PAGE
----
Ariana Heinzman is a ceramic-based artist, creating sculpture, wall works, and functional objects that blend floral imagery, utilitarian vessels, and the body. Her work represents the dueling desires of succumbing to nature and controlling it. However distressing these conflicting desires can be, the work honors the beauty of life with joyful patterns and forms that celebrate nature and human ingenuity.
Heinzman creates quickly and intuitively, keeping her hand in the work. This direct process captures the urgency and joy of making and acknowledges the agency of the materials. The raw clay retains memory and reacts to Heinzman’s touch. Forms are coil built and smoothed by hand. Each layer in turn defines the path of the next. Pigmented slip is applied in layers with brushes in gestural strokes forming bold lines and patterns. Form and surface are used to build illusion. There is a contrast between the naked clay body - soft and imperfect - and the bold, graphic finishing adornments.
Heinzman sees her vessels as a stand-in for the figure. Her forms embrace the utilitarian nature of pottery while also comparing it to forms in nature and the body. This comparison poses questions to the viewer about our relationships to our bodies, objects and the natural world. Various art movements and genres have influenced and developed Heinzman’s process. These include traditional folk art and craft, specifically Pennsylvanian German Fraktur, and William Morris. Other influences include the graphic arts, and intersections of craft and fine art throughout history.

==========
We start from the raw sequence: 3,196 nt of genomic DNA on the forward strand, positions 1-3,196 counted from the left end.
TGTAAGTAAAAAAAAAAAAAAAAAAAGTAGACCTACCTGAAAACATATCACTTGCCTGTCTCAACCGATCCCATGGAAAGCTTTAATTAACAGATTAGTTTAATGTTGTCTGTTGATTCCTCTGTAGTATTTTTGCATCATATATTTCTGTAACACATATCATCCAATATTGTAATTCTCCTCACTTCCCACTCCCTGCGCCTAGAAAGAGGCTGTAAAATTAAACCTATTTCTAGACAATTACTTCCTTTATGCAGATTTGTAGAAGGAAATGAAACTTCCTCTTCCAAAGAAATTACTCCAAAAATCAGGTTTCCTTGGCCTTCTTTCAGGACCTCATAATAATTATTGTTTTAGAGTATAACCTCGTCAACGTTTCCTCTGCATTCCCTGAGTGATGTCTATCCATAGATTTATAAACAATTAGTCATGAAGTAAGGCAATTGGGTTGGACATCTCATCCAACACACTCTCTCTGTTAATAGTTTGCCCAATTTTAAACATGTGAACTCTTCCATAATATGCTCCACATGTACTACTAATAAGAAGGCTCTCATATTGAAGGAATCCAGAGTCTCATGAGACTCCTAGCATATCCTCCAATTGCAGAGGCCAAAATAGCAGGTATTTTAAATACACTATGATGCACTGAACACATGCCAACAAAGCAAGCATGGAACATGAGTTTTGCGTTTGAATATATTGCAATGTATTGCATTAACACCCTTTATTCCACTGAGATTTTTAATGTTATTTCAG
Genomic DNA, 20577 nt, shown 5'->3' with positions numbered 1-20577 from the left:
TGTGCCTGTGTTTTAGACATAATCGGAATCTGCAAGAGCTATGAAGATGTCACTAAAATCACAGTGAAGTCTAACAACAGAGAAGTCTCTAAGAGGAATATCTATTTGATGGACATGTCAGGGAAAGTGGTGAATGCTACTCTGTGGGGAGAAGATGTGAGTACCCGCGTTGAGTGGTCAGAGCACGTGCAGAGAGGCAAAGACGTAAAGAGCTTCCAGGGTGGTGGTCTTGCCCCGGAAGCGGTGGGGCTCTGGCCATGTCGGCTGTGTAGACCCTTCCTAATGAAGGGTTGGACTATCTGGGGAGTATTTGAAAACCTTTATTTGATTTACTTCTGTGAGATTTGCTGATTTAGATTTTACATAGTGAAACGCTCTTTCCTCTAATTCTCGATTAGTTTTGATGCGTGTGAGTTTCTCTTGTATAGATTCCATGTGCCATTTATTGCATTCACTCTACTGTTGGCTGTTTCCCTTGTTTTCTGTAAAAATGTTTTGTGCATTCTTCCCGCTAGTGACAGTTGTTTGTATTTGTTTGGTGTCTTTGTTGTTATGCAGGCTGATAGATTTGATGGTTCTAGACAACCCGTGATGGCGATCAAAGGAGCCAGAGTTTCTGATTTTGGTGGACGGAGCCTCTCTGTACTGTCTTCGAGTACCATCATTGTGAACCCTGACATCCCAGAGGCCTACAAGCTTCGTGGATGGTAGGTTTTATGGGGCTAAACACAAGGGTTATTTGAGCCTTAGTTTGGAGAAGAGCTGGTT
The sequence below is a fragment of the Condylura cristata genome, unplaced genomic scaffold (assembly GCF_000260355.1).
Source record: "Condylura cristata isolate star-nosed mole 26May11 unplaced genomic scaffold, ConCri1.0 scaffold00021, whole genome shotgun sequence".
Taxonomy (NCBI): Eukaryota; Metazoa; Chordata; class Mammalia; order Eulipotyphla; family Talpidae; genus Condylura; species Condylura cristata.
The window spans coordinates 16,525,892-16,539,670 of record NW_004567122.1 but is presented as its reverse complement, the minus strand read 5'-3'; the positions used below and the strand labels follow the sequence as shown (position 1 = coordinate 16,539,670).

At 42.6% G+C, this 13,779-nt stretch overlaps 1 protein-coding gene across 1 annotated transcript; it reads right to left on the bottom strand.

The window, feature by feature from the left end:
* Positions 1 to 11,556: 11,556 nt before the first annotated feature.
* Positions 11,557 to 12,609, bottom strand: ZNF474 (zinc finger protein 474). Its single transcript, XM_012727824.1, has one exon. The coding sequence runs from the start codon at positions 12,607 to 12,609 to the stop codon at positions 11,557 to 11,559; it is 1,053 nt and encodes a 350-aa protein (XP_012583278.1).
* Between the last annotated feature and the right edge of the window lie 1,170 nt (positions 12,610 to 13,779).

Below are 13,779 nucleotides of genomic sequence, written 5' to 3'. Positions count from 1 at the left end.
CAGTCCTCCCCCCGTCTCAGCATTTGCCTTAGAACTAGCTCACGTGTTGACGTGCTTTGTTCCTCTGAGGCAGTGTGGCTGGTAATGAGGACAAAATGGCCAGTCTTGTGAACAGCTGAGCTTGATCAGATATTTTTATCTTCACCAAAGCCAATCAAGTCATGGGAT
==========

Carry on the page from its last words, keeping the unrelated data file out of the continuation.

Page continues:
Ariana Heinzman was born and raised in Cincinnati, Ohio. Here, she became aware of the city, the rural, and the elusive “wild” landscape, causing her to question her own relationship with the natural world. In 2009, Heinzman started her BFA at the Rhode Island School of Design, learning from Katy Schimert, and visiting professors Matt Wedel, and Simone Leigh.
Heinzman’s practice has often been shaped by where she lives. Early on, She lived off the grid in rural Ohio, making vases and planters for farmer’s markets. After moving to Vashon Island outside of Seattle, Her work became a blend of her earlier sculptural work and her functional work. Her exhibition at J.Rinehart Gallery has shifted her focus to exploring this work further and with vigor.
Informed by seeing people’s reactions to art in a market space versus a gallery space, Heinzman strives to incorporate the familiar into works that do not fit inside the confines of a functional object. Heinzman blends themes from traditional folk art, the arts and crafts movement, and the graphic arts and re-contextualizes these themes into sculpture. Not to “elevate” but to see these forms and styles without the restrictions of purpose in a contemporary setting.